WASHINGTON, Dec. 9, 2015 /PRNewswire-USNewswire/ -- Today in Washington, Congressman Fattah was presented with the Devotion to Science award for his neuroscience achievements by the University of Salerno in Italy. The award was given in recognition of the Congressman's efforts to increase brain research collaborations between the United States and countries around the globe.
On hand to present the award were Aurelio Tommasetti, Rector of the University of Salerno; Dr. Pantaleo Romanelli, Chief Medical Officer, AB medica and Consultant Neurosurgeon and Scientific Director of Brain Radiosurgery at CDI, Milan; and Dr. Vincenzo Loia, the University's Chair of the Department of Management and Innovation Systems.
"It is a great honor to receive this award from one of Italy's most storied academic institutions. I am grateful to the University for honoring my efforts to increase international brain collaboration, and most importantly for recognizing that this is a global challenge that cannot be undertaken by one country alone," Congressman Fattah said. "I will continue to work with the University of Salerno in pushing for increased cooperation between the great research universities around the world. This recognition and my upcoming visit will offer yet another opportunity to jointly share our research and knowledge in the hopes that together we can be even more successful as we seek to find cures and treatments for brain disease."
During the meeting, the Congressman was briefed by Dr. Romanelli and Dr. Loia on their efforts to advance neuroprosthetics. Their research is focused on wireless brain recording and stimulation, and brain computer interfaces (BCI) for epilepsy and other brain diseases.
"The meeting with Congressman Fattah today leads to an enhanced cooperation between the U.S. and Italy on neuroscience research. Assistance and cure of patients with neurological disorders is becoming a principal issue for healthcare systems worldwide," Dr. Romanelli said. "A major research effort is needed to assist and cure the billions of people developing neurological disorders over the next decades. A major legislative effort is also needed to provide the funding for this neuroepidemic, but it's also important to make sure that the expense is translated into real applications addressing the daily life needs of patients. This can be achieved only by a tight cooperation between scientists and legislators and by increasing international cooperation."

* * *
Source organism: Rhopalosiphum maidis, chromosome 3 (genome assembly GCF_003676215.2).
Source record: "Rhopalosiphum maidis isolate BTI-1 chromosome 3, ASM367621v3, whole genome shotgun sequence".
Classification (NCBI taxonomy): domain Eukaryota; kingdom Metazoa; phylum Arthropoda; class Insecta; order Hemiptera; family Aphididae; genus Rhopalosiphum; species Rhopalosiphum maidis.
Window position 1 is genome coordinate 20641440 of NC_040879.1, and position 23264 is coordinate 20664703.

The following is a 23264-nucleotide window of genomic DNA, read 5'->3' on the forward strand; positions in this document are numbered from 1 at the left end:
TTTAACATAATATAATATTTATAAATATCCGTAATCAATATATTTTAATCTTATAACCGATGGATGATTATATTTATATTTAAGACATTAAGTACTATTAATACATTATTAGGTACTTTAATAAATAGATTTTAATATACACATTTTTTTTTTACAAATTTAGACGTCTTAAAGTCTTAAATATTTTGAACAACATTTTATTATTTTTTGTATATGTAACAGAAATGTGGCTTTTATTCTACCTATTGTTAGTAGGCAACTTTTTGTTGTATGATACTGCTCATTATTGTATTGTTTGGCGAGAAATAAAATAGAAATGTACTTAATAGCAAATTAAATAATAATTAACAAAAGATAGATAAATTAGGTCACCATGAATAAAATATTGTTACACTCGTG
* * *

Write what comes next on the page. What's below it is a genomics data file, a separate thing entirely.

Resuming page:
As part of the award, the Congressman will travel to the university this spring to deliver a neuroscience lecture to more than 1,000 students. The University of Salerno has a celebrated history as one of the most important medical schools in Europe between the 10th and 13th centuries; today it is part of the state university system in Italy and enrolls approximately 40,000 students.
Since 2011, Congressman Fattah has been focused on elevating brain research as a national priority with a goal of accelerating advances in science and medicine to find treatments for brain disease and disorders. He created the Fattah Neuroscience Initiative which seeks to increase federal funding for neuroscience, expand public-private partnerships around brain research, and strengthen international research collaboration.
Earlier this year, Fattah was a featured speaker with leaders from some of the world's major brain initiatives on the panel, "Global Meeting of the Minds: Brain Initiatives Around the World," during BrainTech 2015, the international brain technology conference. In recent years he has also met with officials from Israel, Australia, Japan, Switzerland, the United Kingdom, Ireland, the European Union, and more, around efforts to increase cooperation between the nations as it relates to brain research.
SOURCE Office of Congressman Chaka Fattah